Society of Saint Pius X Africa

 

The purpose of the Bible the example of spiritual authors, and the delicate question of who the greatest saint is and why more men than women are canonized form the matter of this month's queries. Feel free to send in delicate questions of your own!

Q. What is the Church's stance on Catholics reading the Bible?

Many church-going Protestants know the Bible extremely well, and most Catholics do not. As we know, these Protestants quote the Bible out of context to try and prove their point of view, but, of course, the Catholic Faith is based on both Tradition and the Bible. I was taught as a youngster that Catholics need not worry too much about reading the Bible because (a) it was a mysterious book which needed Catholic interpretation, and (b) the priests (who have studied the Bible properly in Seminary) explain the various Epistles and Gospels anyway in their Sunday sermons.

Is it important, beneficial, or even essential for Catholics to read the Bible compared to other good Catholic spiritual books? If so, should one bother with the Old Testament (if one has little time) or is it the New Testament which really should concern lay people? If the reading of the Bible is important, which are the Catholic Bibles one should read?

A. The Popes have granted an indulgence to any Catholic who reads the Scriptures devoutly for half an hour. The Bible is God's inspired word, and hence is obviously meant to be read by His faithful. All the saints (at least those who could read) were familiar with it—I have read of one saint who knew it by heart, from cover to cover

The misfortune is that Protestants have made use of the Bible in a way it was never meant to be used, claiming that with no other guide than the inspiration of the Holy Spirit, anyone can open it and work out what he is supposed to believe. A cursory glance through the Scriptures should be enough to show that the Bible was never meant to serve this purpose; not one of its books lays out the Faith in a methodical fashion. Some of the most fundamental Christian truths—for example the Trinity—are not taught in unmistakable and definitive terms. The clear and systematic teaching of the Faith was entrusted to the Church, not the Bible.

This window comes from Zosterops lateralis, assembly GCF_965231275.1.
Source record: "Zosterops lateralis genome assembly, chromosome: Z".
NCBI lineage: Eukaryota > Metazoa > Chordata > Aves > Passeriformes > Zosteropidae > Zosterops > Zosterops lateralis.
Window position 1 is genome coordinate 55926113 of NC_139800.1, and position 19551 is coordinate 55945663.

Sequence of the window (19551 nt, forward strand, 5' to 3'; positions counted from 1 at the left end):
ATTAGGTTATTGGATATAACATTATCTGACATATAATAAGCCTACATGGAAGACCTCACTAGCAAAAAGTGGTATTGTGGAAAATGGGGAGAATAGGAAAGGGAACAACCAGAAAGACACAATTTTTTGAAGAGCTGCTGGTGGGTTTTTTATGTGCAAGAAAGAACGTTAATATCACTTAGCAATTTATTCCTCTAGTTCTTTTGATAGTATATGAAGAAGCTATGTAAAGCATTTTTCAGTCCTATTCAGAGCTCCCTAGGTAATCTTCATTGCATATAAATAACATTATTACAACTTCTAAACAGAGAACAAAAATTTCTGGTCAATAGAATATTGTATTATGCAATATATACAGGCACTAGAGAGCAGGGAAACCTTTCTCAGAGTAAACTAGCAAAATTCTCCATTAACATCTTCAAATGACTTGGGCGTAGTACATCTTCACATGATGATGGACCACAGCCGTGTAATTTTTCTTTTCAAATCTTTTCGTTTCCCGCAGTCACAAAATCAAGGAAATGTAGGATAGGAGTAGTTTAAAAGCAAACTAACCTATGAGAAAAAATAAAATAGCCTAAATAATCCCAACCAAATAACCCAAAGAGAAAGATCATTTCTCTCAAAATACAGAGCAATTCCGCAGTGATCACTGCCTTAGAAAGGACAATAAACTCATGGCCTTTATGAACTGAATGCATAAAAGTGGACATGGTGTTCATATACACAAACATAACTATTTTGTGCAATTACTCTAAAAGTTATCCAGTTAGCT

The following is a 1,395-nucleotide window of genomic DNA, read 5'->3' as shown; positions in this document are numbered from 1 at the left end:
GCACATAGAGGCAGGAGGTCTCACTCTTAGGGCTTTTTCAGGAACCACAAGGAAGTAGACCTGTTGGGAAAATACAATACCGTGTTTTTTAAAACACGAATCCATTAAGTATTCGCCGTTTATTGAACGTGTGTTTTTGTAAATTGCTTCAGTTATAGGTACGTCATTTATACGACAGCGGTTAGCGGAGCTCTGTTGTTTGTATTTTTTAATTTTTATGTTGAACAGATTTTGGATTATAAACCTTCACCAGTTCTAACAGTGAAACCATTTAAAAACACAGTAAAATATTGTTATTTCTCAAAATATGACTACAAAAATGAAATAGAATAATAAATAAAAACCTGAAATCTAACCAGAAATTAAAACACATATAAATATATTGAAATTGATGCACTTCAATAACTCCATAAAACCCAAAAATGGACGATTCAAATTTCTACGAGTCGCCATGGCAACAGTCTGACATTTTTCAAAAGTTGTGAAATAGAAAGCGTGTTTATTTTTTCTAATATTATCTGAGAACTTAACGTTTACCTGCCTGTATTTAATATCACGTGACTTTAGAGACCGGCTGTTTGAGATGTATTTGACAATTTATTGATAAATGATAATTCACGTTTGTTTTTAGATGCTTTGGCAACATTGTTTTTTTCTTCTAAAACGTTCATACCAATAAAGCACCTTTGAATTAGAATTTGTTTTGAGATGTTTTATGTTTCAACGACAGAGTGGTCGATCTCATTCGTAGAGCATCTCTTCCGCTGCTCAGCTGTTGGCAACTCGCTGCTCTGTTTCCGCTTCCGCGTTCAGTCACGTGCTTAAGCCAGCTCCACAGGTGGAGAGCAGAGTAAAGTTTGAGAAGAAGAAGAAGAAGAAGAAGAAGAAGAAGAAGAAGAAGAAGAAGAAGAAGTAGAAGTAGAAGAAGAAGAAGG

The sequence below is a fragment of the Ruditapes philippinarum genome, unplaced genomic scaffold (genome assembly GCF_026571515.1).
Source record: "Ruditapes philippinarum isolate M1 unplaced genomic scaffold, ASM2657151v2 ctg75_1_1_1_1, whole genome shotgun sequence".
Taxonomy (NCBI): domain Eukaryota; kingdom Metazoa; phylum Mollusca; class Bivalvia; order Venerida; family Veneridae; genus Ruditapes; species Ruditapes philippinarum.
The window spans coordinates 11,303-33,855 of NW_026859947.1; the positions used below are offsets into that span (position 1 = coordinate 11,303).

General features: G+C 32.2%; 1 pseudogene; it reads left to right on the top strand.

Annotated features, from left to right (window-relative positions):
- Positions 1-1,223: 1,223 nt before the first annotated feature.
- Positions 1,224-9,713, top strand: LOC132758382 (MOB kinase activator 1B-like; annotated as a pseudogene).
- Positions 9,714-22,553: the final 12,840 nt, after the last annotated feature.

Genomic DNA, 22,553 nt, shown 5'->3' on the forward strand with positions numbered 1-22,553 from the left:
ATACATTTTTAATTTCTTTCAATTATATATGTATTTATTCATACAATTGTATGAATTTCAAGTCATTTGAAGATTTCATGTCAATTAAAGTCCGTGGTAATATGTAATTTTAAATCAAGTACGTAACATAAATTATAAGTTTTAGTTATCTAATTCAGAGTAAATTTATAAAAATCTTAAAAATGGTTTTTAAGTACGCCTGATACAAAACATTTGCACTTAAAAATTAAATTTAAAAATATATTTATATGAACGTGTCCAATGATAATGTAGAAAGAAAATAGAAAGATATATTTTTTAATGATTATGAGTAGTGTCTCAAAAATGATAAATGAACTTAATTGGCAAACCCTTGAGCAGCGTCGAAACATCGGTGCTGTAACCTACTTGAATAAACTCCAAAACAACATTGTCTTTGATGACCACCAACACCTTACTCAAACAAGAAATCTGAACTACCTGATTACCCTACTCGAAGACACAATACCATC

It is, however, a very valuable complement to the catechism. The Faith is taught by the Church, but it needs to be "fleshed out" by the Scriptures. For example, one can learn the bare truths about Christ in religious instruction, but one really gets to know Him—and better love and serve Him—through the Gospels. The Bible is not a textbook of theology, but it is the greatest and most profound book of spirituality there is, and should be read by every Catholic.

The New Testament, of course, is more important than the Old, but the Old does complement the New. Some books of the Old Testament—the Psalms for example—are spiritual gold mines. The translations approved by the Church prior to Vatican II are: the Douay-Rheims, the Challoner revision, the Knox Bible, the Westminister Version, the New Confraternity Bible and the Jerusalem Bible.


Q. Are the contents of the Imitation of Christ canonised, as such?

Of all Catholic spiritual books, the Imitation of Christ has always been recommended as the most beneficial for Catholic reading: If it is true (as I was told) that in all books written by canonised saints, every word is also "canonised" as such, then surely the highly recommended Imitation of Christ should have had a canonised saint as its author.

Yet I understand that the author, Thomas A Kempis, will never canonised as it had been discovered years after his death that he had moved positions in his coffin, i.e. he had obviously been buried alive and thus, might have despaired. Under the circumstances, are the contents of the Imitation of Christ then "canonised" or not?